This article appeared in Knife Magazine in May 2022.
Know Your Knife Laws – The Federal Switchblade Act – A Huge Problem Foreseen
By Daniel C. Lawson, Attorney and Knife Expert
The legislative history behind the Federal Switchblade Act of 1958 (FSA) reveals that enforcement issues and uncertainties were foreseen due to the “many exceptions” it provided. A “huge” problem was pointed out to legislators by the Secretary of Commerce when he read the bill before it was passed. The Senate Commerce committee sought comments and input from involved stakeholders, including the Commerce and Justice Departments. The Commerce Secretary’s reading of the proposed bill yielded the following response:
EXEMPTIONS FROM THESE PROHIBITIONS WOULD INCLUDE SUPPLY OR PROCUREMENT OFFICERS AND EMPLOYEES OF THE FEDERAL GOVERNMENT, OF THE MUNICIPAL GOVERNMENT OF THE DISTRICT OF COLUMBIA, OF THE GOVERNMENT OF ANY STATE, TERRITORY, COUNTY, CITY, OR OTHER SUBDIVISION OF A STATE OR TERRITORY; SUPPLY AND PROCUREMENT OFFICERS (BUT NOT THE MEMBERS, IT APPEARS) OF THE NATIONAL GUARD, THE MILITIA OF A STATE, TERRITORY, OR THE DISTRICT OF COLUMBIA, WHEN ANY OF THESE PERSONS ARE ACTING IN CONNECTION WITH THE ACTIVITIES OF SUCH GOVERNMENTS AND ORGANIZATIONS. THE DEPARTMENT OF COMMERCE DOES NOT RECOMMEND ENACTMENT . . .
AGAIN, WE FEEL THAT THE PROBLEM OF ENFORCEMENT POSED BY THE MANY EXEMPTIONS WOULD BE HUGE UNDER THE PROPOSED LEGISLATION.
(All capitals in original, underlining supplied for emphasis).
A few weeks after the above report, the Senate passed the bill approved by the House of Representatives earlier that year. The legislative enactment signed into law by President Eisenhower and generally referred to as the Federal Switchblade Act of 1958 (FSA) is designated within the Federal Record as Public Law 85-623.
“Public Law” is a misnomer since the public very rarely sees it in that form. 85-623 was incorporated into two different “Titles” of the U.S. Code for purposes of application and enforcement, Title 15 pertaining to Commerce and Title 18, which is the Federal Criminal Code. In other words, 85-523 was dismembered and placed into separate books. The accompanying illustration shows the “Public Law” version.
The magnitude of the enforcement problem becomes discernible when Public Law 85-623 is reconstituted in the form as it was voted upon and signed into effect.
Such reconstitution of the component sections is appropriate – if not required – to understand the FSA. Under the principles of statutory construction, it is required that all parts of a single legislative act on a topic are to be construed together when we seek to understand the meaning.
Other principles of statutory interpretation apply, including the rule that every word within a statute is there for a specific purpose and should be given its due significance.
With respect to Public Law 85-623, Section 2, which appears in Title 15 as §1242, is the prohibitory or punitive section. It provides that it is unlawful to introduce any “switchblade” knife into interstate commerce or manufacture such an introduction into commerce.
Section 3 – §1243 – extends the same prohibitions, and a possession restriction, to specific federal jurisdictions to include outer space and “Indian country.” (It does not figure prominently in this analysis.)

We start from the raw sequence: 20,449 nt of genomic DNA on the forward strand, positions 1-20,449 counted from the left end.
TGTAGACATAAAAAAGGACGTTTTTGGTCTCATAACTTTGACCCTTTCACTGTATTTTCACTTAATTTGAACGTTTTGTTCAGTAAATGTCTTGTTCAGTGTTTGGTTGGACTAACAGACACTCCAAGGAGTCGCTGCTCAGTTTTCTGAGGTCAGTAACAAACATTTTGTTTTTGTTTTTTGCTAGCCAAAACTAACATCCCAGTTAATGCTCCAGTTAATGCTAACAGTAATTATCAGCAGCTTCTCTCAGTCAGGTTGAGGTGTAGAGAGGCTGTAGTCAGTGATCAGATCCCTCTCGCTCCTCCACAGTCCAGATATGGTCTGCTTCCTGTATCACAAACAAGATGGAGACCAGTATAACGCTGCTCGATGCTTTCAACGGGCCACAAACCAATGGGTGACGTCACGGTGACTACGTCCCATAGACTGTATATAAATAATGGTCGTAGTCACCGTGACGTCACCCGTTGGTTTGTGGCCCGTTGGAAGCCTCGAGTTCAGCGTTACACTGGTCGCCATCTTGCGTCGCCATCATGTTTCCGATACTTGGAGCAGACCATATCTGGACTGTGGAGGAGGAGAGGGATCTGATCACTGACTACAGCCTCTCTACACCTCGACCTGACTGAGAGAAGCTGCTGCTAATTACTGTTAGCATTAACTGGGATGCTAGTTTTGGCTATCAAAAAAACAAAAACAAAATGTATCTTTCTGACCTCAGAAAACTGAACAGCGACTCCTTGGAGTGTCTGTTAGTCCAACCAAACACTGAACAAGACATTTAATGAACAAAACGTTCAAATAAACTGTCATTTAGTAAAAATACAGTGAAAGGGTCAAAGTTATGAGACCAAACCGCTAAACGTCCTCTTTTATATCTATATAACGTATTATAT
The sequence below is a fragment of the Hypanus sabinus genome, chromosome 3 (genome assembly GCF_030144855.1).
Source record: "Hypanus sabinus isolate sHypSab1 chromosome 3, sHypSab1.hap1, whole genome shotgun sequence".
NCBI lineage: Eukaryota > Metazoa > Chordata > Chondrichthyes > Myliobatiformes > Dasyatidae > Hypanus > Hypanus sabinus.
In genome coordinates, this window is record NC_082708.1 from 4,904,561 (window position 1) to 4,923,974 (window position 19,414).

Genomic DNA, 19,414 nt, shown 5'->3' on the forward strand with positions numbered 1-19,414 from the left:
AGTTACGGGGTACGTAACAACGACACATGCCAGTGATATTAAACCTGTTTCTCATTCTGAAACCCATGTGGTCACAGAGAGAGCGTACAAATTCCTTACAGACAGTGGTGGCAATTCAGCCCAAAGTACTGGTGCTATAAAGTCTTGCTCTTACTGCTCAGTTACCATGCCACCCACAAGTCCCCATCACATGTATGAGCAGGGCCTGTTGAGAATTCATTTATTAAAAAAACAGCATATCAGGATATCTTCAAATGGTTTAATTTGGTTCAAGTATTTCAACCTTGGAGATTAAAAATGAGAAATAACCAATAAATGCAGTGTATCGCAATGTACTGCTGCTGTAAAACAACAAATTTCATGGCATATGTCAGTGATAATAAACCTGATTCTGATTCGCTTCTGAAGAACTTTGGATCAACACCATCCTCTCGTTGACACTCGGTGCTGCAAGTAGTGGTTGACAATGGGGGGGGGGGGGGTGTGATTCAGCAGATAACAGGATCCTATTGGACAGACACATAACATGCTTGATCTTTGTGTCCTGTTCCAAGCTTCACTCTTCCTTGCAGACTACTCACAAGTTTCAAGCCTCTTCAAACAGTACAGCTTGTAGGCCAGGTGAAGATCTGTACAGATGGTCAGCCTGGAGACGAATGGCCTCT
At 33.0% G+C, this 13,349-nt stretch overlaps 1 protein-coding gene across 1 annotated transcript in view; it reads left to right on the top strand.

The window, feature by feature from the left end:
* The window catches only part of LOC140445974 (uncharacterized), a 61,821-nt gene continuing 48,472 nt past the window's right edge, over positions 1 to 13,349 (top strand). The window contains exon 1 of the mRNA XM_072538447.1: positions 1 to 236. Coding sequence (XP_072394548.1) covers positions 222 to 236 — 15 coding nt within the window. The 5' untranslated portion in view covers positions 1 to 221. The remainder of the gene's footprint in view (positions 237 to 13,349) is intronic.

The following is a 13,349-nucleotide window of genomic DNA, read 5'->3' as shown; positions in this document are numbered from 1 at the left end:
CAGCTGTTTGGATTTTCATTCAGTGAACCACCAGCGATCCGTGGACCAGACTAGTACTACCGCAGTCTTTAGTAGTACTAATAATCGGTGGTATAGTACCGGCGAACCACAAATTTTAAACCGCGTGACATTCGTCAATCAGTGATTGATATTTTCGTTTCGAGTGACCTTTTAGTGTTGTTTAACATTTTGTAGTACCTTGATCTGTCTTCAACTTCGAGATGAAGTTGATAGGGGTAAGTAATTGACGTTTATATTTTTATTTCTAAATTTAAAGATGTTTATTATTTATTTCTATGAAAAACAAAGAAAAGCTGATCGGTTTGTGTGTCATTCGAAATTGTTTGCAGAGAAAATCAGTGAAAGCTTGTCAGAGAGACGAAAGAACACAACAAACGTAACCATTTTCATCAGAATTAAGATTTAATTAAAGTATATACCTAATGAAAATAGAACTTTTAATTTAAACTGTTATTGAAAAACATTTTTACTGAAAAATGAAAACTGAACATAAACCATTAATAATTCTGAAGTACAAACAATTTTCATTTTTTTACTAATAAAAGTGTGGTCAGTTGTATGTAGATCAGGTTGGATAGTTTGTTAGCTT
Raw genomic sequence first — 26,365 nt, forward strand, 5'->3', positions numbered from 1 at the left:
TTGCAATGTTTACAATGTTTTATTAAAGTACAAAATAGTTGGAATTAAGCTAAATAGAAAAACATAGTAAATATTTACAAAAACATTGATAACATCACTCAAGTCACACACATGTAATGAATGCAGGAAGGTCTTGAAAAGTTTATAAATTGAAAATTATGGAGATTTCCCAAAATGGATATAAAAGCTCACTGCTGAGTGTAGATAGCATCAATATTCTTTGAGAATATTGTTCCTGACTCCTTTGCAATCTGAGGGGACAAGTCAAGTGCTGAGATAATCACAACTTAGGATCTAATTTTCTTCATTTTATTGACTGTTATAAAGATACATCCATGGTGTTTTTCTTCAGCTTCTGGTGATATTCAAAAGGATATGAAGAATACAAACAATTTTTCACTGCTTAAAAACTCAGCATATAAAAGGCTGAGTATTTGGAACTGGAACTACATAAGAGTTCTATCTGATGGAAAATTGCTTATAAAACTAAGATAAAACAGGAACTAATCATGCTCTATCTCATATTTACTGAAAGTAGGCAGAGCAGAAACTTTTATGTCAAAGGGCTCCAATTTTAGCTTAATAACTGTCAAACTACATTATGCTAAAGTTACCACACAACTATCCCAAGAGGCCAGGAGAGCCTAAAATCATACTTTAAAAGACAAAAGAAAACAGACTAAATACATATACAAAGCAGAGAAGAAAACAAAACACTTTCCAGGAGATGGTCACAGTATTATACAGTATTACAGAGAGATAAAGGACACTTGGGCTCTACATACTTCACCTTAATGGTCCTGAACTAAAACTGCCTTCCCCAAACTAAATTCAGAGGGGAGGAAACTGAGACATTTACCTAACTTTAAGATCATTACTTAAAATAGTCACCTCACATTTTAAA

Section 4 – or §1244 – is captioned “Exemptions” and states, “Sections 2 and 3 of this Act shall not apply to –
(1) any common carrier or contract carrier, with respect to any switchblade knife shipped, transported, or delivered for shipment in interstate commerce in the ordinary course of business.
(2) the manufacture, sale, transportation, distribution. possession, or introduction into interstate commerce, of switchblade knives pursuant to contract with the Armed Forces.
(3) the Armed Forces or any member or employee thereof acting in the performance of his duty; or
(4) the possession, and transportation upon his person, of any switchblade knife with a blade three inches or less in length by any individual who has only one arm.1
Every word is there for a purpose under the rules of statutory construction. Accordingly, the Act intends those individuals, including active-duty members of the Armed Forces, civilian employees of the Armed Forces, and individuals who have only one arm, may acquire “switchblade” knives subject to a blade length limitation with respect to the latter. Sub-part (1) – the ‘ordinary course of business” exception – is otherwise superfluous.
Moreover, how does a one-armed individual acquire a “switchblade” knife other than by direct purchase from the manufacturer? Would that individual submit a custom order to a manufacturer of knives?
The above quote from the Secretary of Commerce recognizes another description of “exemptions,” which appears in Section 5 of the Act. It is §1716 (g) of Title 18. The full meaning of this section is widely misunderstood when presented without Sections 2 through 4. It provides
(g) All knives having a blade which opens automatically (1) by hand pressure applied to a button or other device in the handle of the knife, or (2) by operation of inertia, gravity, or both, are nonmailable and shall not be deposited in or carried by the mails or delivered by any officer or employee of the Postal Service. Such knives may be conveyed in the mails, under such regulations as the Postal Service shall prescribe–
(1) to civilian or Armed Forces supply or procurement officers and employees of the Federal Government ordering, procuring, or purchasing such knives in connection with the activities of the Federal Government;
(2) to supply or procurement officers of the National Guard, the Air National Guard, or militia of a State ordering, procuring, or purchasing such knives in connection with the activities of such organizations;
(3) to supply or procurement officers or employees of any State, or any political subdivision of a State or Territory, ordering, procuring, or purchasing such knives in connection with the activities of such government; and